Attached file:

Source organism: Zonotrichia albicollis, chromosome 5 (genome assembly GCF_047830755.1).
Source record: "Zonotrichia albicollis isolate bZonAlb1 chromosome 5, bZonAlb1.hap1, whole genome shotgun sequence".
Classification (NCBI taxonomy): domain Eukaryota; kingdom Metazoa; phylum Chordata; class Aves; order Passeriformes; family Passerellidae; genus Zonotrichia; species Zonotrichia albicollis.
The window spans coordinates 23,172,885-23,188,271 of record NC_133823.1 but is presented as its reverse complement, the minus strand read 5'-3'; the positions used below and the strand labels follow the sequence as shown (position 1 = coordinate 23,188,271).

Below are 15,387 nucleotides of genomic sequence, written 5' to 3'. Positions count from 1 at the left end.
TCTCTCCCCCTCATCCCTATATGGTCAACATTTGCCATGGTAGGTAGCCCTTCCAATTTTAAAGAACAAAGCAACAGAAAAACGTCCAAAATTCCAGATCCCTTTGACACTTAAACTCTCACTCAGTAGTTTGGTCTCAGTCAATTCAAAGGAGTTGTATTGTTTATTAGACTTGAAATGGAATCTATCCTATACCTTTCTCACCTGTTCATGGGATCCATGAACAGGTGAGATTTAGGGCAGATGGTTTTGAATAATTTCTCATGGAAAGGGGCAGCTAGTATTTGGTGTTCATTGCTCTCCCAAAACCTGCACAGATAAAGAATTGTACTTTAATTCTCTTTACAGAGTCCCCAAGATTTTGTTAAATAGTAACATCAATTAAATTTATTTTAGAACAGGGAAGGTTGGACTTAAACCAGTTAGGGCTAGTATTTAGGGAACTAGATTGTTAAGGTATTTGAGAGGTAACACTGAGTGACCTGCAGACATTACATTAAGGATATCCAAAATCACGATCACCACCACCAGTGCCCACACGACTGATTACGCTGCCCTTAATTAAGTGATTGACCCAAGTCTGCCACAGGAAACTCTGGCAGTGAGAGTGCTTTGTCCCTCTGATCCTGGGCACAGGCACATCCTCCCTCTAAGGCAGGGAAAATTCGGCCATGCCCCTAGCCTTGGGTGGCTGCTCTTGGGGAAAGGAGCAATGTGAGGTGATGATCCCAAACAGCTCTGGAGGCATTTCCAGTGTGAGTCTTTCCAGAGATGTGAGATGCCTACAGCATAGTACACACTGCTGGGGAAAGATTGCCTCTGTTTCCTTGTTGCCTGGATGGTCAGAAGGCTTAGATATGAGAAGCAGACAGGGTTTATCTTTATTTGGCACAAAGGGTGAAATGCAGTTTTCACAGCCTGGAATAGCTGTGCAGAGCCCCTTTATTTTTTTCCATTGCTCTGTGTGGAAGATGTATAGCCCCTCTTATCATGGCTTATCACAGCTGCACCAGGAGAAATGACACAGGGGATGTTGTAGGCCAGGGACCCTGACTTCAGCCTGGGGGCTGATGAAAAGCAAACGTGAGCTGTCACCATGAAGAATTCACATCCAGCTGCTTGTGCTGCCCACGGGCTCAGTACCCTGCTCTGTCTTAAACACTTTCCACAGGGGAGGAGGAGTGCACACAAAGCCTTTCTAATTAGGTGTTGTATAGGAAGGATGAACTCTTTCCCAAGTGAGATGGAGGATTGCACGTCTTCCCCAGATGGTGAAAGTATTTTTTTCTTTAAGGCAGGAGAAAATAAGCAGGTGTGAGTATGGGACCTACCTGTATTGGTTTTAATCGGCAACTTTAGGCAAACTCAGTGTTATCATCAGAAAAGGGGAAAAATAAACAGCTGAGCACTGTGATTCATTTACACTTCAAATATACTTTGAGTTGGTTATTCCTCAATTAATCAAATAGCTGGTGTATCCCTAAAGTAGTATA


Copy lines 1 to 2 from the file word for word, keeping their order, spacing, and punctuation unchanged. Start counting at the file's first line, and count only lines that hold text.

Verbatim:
Source organism: Zonotrichia albicollis, chromosome 5 (genome assembly GCF_047830755.1).
Source record: "Zonotrichia albicollis isolate bZonAlb1 chromosome 5, bZonAlb1.hap1, whole genome shotgun sequence".